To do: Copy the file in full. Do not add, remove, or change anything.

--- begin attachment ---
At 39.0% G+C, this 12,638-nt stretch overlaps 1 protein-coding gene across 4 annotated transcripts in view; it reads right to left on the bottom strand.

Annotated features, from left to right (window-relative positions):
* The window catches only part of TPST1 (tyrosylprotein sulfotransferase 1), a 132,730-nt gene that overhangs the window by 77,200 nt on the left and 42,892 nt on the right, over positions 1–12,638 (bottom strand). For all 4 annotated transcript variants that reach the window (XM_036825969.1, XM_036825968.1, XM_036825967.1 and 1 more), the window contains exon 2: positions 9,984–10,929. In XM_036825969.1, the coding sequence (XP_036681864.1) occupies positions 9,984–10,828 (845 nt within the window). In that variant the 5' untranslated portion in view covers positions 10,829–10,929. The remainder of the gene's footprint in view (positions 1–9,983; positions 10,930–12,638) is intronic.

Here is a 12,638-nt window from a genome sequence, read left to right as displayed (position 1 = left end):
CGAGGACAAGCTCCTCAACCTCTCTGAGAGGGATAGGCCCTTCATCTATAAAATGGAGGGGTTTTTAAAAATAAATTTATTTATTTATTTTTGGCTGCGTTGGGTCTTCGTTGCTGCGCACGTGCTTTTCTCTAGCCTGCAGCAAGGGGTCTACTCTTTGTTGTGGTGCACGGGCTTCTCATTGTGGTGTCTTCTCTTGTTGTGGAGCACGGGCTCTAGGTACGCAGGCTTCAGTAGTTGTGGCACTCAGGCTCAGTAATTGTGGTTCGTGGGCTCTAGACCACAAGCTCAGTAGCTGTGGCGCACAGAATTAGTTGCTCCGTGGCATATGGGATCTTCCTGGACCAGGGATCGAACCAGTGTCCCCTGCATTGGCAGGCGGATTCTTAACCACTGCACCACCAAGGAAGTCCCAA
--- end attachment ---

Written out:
At 39.0% G+C, this 12,638-nt stretch overlaps 1 protein-coding gene across 4 annotated transcripts in view; it reads right to left on the bottom strand.

Annotated features, from left to right (window-relative positions):
* The window catches only part of TPST1 (tyrosylprotein sulfotransferase 1), a 132,730-nt gene that overhangs the window by 77,200 nt on the left and 42,892 nt on the right, over positions 1–12,638 (bottom strand). For all 4 annotated transcript variants that reach the window (XM_036825969.1, XM_036825968.1, XM_036825967.1 and 1 more), the window contains exon 2: positions 9,984–10,929. In XM_036825969.1, the coding sequence (XP_036681864.1) occupies positions 9,984–10,828 (845 nt within the window). In that variant the 5' untranslated portion in view covers positions 10,829–10,929. The remainder of the gene's footprint in view (positions 1–9,983; positions 10,930–12,638) is intronic.

Here is a 12,638-nt window from a genome sequence, read left to right as displayed (position 1 = left end):
CGAGGACAAGCTCCTCAACCTCTCTGAGAGGGATAGGCCCTTCATCTATAAAATGGAGGGGTTTTTAAAAATAAATTTATTTATTTATTTTTGGCTGCGTTGGGTCTTCGTTGCTGCGCACGTGCTTTTCTCTAGCCTGCAGCAAGGGGTCTACTCTTTGTTGTGGTGCACGGGCTTCTCATTGTGGTGTCTTCTCTTGTTGTGGAGCACGGGCTCTAGGTACGCAGGCTTCAGTAGTTGTGGCACTCAGGCTCAGTAATTGTGGTTCGTGGGCTCTAGACCACAAGCTCAGTAGCTGTGGCGCACAGAATTAGTTGCTCCGTGGCATATGGGATCTTCCTGGACCAGGGATCGAACCAGTGTCCCCTGCATTGGCAGGCGGATTCTTAACCACTGCACCACCAAGGAAGTCCCAA